On August 1, 1972,in Madison Square Garden, ex-Beatle, George Harrison, organized "The Concert for Bangladesh," with all proceeds destined for Bangladesh, a suffering area of India.
It was a difficult time in the United States, the war in Vietnam was still raging, and people had grown hardened by the years of blood and violence. Those of us who had grown up watching the daily war horror scenes on the evening news were a touch bunch. After all, our people, most of them only a few years older that we were, were dying every day. The news was right there, photographing and filming the scenes that had became so instiled into our minds that I can still see them, and I still have nightmares about them. Because of this horror, most people were at their very worst, and their very best.
The Concert for Bangladesh was an amazing act of generosity, since all funds were donated to UNICEF's relief efforts to aid war victims in Bangladesh.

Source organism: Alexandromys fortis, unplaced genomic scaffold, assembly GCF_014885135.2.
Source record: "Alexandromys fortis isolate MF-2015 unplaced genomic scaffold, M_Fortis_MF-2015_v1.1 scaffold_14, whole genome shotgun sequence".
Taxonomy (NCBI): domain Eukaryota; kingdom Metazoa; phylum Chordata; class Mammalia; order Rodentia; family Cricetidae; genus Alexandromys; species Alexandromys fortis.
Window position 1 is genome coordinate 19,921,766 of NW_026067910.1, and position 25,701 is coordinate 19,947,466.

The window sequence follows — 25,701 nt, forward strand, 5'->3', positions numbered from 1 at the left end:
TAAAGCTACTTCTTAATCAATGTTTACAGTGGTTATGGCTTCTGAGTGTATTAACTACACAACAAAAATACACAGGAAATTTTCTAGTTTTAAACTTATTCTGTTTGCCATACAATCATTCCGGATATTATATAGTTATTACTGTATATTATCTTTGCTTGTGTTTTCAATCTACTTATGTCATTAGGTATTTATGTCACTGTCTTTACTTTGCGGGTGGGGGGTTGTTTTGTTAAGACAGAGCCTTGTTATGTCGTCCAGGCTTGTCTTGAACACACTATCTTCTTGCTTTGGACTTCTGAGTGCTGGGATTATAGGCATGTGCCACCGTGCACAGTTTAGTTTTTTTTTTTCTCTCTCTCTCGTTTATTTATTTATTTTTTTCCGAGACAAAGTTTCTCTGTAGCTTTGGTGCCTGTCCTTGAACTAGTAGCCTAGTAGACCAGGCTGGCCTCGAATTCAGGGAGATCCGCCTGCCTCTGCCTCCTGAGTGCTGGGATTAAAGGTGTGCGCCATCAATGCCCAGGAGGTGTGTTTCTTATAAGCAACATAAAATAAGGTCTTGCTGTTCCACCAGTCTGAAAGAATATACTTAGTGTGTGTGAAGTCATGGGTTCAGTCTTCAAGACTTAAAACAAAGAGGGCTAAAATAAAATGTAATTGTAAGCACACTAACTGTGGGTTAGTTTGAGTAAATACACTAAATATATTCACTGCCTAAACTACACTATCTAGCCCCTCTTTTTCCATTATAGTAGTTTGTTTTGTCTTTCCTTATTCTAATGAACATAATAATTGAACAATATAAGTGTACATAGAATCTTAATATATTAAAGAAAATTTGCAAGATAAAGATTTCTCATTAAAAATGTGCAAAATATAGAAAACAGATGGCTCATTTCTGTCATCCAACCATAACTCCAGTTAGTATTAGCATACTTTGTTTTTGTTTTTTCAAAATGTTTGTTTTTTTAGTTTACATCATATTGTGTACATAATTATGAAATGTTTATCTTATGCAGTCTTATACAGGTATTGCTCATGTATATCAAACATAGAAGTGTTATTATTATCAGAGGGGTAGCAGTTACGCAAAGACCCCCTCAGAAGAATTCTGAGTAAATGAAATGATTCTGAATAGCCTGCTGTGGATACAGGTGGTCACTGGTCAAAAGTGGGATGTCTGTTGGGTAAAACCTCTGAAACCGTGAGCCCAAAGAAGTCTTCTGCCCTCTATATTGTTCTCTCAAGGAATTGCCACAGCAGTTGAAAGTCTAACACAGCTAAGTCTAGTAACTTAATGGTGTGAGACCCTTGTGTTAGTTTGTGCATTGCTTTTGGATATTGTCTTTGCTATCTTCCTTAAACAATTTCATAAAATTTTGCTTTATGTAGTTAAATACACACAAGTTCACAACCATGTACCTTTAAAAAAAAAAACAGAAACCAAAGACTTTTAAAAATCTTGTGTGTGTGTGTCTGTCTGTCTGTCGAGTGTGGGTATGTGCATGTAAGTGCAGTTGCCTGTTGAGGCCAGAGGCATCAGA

Our own war-torn country had produced people who cared about the suffering people in Bangladesh. The concert was a remarkable statement about the decency of some of our country's most offensive, who were at that time considered to be "dirty hippie drug users."
This act of caring and kindness toward our fellow humans on this planet made a permanent impression into my value system. It is for this reason that I would place a film copy of the original concert into our county's time capsule.
In spite of the war, the musicians involved in the concert were concerned with the dark plight of a place in India and were powerful enough to actually do something about it. The original charity concert took place long before the famous benefit concerts for Africa or the...